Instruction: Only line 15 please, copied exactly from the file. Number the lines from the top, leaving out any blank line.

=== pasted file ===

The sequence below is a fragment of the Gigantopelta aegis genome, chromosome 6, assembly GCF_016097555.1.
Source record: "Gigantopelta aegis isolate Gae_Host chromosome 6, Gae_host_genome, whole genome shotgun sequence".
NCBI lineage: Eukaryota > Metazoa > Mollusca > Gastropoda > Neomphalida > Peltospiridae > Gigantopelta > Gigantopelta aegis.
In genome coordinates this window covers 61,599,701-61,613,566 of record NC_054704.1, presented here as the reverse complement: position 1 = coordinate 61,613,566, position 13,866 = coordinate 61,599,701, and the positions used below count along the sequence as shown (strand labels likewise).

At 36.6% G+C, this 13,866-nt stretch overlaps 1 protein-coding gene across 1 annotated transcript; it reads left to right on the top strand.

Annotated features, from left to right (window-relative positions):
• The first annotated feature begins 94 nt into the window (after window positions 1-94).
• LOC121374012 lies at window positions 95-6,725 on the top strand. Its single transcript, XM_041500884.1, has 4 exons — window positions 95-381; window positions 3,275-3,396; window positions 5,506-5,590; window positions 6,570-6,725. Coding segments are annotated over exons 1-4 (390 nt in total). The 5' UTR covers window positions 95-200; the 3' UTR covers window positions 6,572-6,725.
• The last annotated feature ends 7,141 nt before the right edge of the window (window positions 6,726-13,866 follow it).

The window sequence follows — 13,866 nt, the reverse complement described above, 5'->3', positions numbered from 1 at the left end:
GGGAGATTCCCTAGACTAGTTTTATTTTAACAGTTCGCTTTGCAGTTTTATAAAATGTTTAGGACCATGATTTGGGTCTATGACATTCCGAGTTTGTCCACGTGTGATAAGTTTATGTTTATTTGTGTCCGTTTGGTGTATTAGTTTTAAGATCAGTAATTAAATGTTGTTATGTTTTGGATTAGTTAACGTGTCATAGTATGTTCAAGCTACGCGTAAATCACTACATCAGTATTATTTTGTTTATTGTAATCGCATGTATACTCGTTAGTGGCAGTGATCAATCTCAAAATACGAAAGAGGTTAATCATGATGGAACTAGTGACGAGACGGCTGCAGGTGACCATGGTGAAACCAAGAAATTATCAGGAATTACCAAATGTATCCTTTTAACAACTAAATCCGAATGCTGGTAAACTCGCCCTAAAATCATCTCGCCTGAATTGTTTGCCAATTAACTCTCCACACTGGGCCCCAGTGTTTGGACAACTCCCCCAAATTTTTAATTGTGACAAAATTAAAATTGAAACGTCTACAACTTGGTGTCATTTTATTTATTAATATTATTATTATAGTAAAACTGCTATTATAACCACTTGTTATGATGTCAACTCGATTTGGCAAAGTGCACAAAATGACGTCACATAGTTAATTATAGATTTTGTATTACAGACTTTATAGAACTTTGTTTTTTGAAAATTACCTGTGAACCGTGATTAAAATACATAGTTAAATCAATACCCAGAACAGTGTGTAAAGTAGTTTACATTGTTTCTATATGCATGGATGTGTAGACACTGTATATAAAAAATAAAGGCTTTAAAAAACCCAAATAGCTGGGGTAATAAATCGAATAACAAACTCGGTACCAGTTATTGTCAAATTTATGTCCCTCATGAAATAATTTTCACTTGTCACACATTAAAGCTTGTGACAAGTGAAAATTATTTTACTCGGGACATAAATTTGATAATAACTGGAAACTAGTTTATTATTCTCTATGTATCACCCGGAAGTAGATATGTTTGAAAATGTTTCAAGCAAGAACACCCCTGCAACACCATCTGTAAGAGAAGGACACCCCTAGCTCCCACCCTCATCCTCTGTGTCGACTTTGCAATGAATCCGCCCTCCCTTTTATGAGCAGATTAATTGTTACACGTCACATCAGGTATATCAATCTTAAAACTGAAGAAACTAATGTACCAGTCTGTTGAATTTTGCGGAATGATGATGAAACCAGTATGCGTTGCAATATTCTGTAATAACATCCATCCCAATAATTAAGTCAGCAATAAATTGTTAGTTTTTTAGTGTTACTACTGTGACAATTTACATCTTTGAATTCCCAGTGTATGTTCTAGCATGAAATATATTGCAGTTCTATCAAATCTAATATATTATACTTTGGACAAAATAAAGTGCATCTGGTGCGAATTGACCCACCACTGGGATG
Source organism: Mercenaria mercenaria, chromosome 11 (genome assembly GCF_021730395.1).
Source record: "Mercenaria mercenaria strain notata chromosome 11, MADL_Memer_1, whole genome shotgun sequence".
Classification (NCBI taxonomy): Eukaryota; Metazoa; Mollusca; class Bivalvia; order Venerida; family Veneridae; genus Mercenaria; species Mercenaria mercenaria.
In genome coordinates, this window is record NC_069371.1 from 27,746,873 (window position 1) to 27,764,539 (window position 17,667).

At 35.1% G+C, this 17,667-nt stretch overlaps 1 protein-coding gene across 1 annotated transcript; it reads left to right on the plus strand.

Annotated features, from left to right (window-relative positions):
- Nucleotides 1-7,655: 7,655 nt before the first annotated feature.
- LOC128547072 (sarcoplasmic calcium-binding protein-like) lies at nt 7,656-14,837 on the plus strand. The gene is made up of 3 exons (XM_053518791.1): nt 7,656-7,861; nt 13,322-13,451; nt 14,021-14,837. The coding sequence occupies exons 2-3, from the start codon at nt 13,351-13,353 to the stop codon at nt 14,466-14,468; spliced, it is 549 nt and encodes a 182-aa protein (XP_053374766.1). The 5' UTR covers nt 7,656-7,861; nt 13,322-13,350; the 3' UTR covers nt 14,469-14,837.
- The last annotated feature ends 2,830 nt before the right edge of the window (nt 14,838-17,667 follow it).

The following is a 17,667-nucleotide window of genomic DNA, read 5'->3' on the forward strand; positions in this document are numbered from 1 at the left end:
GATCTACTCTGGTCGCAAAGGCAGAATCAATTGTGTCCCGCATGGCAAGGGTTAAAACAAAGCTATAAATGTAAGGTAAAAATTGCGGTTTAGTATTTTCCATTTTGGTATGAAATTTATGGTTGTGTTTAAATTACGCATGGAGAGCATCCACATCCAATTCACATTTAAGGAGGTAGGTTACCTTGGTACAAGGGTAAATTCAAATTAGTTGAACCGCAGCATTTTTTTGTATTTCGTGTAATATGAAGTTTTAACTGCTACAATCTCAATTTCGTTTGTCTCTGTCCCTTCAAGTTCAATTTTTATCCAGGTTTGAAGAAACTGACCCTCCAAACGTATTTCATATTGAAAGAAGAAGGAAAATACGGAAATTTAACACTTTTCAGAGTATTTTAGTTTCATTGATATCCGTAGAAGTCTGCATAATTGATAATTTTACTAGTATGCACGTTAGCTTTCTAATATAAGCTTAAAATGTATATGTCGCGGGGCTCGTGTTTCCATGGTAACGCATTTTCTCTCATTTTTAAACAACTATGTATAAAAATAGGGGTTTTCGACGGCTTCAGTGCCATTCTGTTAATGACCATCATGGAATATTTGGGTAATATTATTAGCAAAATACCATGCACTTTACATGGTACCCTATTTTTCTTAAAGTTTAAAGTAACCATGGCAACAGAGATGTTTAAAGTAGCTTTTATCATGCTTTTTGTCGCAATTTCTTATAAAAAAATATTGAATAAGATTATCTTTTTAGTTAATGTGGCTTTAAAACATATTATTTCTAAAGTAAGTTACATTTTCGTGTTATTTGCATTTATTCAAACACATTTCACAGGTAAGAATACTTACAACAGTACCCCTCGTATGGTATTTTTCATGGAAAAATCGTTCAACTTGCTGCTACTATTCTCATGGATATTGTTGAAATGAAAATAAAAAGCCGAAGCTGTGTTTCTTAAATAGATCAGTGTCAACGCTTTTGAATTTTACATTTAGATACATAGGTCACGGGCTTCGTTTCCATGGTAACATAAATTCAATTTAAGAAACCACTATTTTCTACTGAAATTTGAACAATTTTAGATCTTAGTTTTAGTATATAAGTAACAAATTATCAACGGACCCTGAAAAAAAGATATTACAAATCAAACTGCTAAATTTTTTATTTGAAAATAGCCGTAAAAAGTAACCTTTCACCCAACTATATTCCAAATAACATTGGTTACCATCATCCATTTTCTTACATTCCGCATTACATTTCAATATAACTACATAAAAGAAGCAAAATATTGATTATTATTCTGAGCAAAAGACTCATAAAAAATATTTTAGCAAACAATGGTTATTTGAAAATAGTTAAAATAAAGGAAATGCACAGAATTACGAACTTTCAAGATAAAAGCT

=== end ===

In genome coordinates, this window is record NC_069371.1 from 27,746,873 (window position 1) to 27,764,539 (window position 17,667).